Each week I try to think of something new to add to the blog, perhaps something that hasn’t been covered by anyone else yet, but this week I have failed to do that! I found myself wanting to talk about the topic of our school system as many of my classmates have already done.
Something that today’s discussion made me think about was WHY our school system is the way it is. I especially thought about this whenever we talked about the “standard” notions every student comes out of high school with. So many of us had read common, “classic” novels throughout high school. Often times I’ve wondered just what makes a novel a “classic” (though that’s room for an entirely different discussion). More than that, however, I wondered what was the difference for those who had read different things in high school. Of course, a lot of it depended on the teachers that we had. I’m one of those people that is completely convinced that a novel has the power to change one’s way of thinking, or at least GET them to consider new ideas. I can testify to this, personally, and it kind of blows my mind to think that without a teacher’s simple choice to assign a reading, my opinions might not be what they are today. Going back to Gatto’s essay, I can kind of disagree on some points. I’m thankful for some teachers that I had in the past, because I know some of their actions led me to be the person that I am today. I went to a regular public school like most American children. Nothing was special about our school system. I like to think that I turned out okay.
Who decides what’s important for people to come out of high school knowing, anyway? I find it kind of amusing that most of us have common knowledge about different topics, some relevant to our lives presently, but others not as much. I suppose the goal is to make sure that we have information that we can use in some aspect of our lives – some will use mathematical equations as they dive into careers, while me personally, hope with all of their heart I never have to do another geometric equation after I finish my math requirement for my degree.
I believe it is all about good intentions. No one wants to see anyone fail. Our school system is designed to help people succeed, some tactics perhaps more effective than others, but well-intentioned all the same.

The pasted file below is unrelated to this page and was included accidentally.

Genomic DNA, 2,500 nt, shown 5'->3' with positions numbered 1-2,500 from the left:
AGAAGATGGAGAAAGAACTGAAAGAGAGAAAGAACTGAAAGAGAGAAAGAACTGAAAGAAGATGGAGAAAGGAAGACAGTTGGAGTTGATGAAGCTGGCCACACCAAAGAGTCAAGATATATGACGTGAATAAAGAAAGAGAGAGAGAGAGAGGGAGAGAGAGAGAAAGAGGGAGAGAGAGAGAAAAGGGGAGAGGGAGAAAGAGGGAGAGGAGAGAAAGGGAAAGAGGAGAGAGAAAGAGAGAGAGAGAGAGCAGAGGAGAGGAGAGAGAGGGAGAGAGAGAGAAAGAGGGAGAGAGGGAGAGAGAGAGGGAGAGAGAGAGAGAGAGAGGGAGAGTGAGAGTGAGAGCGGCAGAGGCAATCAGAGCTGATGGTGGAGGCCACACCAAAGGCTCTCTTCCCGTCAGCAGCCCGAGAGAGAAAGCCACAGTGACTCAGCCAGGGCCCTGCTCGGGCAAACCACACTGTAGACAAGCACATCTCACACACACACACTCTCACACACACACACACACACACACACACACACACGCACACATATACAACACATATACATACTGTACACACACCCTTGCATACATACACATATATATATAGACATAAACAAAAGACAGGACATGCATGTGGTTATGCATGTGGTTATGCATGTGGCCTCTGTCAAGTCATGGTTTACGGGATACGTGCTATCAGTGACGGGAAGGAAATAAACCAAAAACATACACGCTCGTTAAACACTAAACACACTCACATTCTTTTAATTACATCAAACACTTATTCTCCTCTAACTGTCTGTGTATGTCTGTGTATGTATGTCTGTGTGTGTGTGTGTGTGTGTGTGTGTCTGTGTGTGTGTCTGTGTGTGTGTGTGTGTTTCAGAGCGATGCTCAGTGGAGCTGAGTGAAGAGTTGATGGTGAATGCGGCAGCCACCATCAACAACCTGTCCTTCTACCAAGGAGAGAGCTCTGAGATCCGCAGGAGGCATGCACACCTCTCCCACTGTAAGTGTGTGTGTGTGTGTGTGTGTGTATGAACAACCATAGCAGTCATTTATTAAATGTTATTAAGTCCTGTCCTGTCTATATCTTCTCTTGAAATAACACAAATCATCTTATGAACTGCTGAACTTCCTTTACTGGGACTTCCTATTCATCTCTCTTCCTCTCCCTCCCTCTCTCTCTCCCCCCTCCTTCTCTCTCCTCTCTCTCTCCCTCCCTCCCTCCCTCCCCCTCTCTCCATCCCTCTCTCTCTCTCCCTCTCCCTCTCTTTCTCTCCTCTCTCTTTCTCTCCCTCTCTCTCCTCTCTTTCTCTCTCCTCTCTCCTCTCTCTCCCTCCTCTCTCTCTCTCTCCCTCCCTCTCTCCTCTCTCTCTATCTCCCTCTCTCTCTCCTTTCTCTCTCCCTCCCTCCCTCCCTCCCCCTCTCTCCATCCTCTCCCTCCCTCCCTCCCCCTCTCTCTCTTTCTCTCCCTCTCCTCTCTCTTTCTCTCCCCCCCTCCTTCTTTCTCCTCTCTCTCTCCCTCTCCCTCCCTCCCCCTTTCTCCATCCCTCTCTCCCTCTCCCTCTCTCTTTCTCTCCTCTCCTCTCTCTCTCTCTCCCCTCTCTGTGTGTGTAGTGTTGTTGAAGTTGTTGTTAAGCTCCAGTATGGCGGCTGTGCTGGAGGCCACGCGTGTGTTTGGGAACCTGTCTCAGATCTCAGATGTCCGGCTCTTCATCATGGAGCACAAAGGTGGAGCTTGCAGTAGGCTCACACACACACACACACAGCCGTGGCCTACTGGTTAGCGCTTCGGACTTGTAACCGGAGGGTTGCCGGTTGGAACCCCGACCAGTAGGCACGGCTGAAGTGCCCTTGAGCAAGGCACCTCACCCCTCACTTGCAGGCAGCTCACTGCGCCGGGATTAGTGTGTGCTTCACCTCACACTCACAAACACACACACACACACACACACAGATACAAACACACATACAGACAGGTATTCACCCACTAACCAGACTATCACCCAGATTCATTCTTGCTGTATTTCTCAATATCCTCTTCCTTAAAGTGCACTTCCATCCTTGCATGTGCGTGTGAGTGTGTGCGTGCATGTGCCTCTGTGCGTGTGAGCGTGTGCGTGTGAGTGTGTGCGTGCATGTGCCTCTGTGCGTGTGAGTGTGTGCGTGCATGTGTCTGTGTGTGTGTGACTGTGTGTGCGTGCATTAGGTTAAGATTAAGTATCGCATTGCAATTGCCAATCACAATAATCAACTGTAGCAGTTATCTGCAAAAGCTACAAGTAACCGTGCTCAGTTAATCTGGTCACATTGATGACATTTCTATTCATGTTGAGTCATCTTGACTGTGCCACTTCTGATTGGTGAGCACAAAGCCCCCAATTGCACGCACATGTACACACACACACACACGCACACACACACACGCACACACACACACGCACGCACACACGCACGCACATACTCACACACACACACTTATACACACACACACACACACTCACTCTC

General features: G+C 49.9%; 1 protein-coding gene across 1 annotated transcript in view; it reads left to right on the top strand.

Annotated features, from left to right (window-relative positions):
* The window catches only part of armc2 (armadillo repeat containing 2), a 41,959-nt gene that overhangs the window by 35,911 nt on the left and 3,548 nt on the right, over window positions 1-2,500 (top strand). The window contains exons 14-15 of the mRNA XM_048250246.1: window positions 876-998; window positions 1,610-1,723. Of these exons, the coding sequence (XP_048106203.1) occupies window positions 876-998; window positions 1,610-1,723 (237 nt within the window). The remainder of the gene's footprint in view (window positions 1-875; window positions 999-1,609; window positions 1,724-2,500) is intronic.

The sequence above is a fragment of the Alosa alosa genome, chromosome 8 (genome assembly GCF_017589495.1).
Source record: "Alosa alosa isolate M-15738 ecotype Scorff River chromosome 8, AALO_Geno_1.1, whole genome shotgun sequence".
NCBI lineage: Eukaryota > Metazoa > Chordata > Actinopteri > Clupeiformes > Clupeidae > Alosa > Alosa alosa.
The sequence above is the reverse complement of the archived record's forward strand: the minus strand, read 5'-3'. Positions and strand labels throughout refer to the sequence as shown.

In the article we read for today’s class “Against School”, John Taylor Gatto explains how he thinks our public education system cripples kids and why. His first point is that both the students and teachers are suffering from boredom. The kids seemed to be bored because they think that the work is stupid or that they are already aware of how to do it. The students also pointed out the fact that the teachers didn’t seem to know much more about what was being taught then the students themselves. On the other side of the spectrum the teachers are just as bored because they feel the students are rude and only interested in the grades. I agree with a lot that he says within his essay. I remember constantly dreading getting up at the crack of dawn to go to high school or middle school. Then while I sat through first period I would hear everyone else grunting and complaining. Most of the complaints were about having to complete six classes, most of which we are required not elected, a day for five days a week. Since I have graduated, I have noticed that I hear far less complaining students and more importantly I no longer dread going to class. The freedom that comes along with college keeps it interesting. When a student is able to choose what classes to take and at what time, they are going to be more engaged in the classroom. I believe that it would be extremely helpful if students were given the opportunity to decide what classes they are interested in taking earlier. I agree that a general education may be necessary for some time but by the time a student is in high school they should be deciding what path they want to take.
I just read John Gatto’s assigned essay and found that I agree with a lot that he is saying. I was never really satisfied with what I was learning in school and I hated, as everyone does, all the subjects I had to study that I found useless. We learn too much in school that isn’t useful, but more importantly, we don’t learn enough that is. There was so much time wasted back in elementary, middle, and high school. The system that we have for going to school every day for around 7 to 8 hours and learning predefined subjects is broken. The amount of time wasted in the middle of a school day is ridiculous and unnecessary. It’s bad enough that things are getting so easy to do and information so easy to find due to technology, which causes laziness, but I feel like most people in public education don’t care at all. I went back to visit some of my teachers over spring break and it was so weird to walk through the halls and see some of the students, I was thinking “who do they think they are and what are they going to do with their lives?” Gatto is right in the way that he says children are being taught to be addicts and to be even more like children. Mindless consumers make up quite a large portion of the country nowadays. Money is constantly wasted on things that aren’t even worth what they’re sold for and aren’t necessary components to life, they’re just things that people want. If our country wants to get back to the top, a well thought out redesign of the educational system would be a fantastic first step. I have no idea why this has yet to take place, it’s not like we have the time to waste.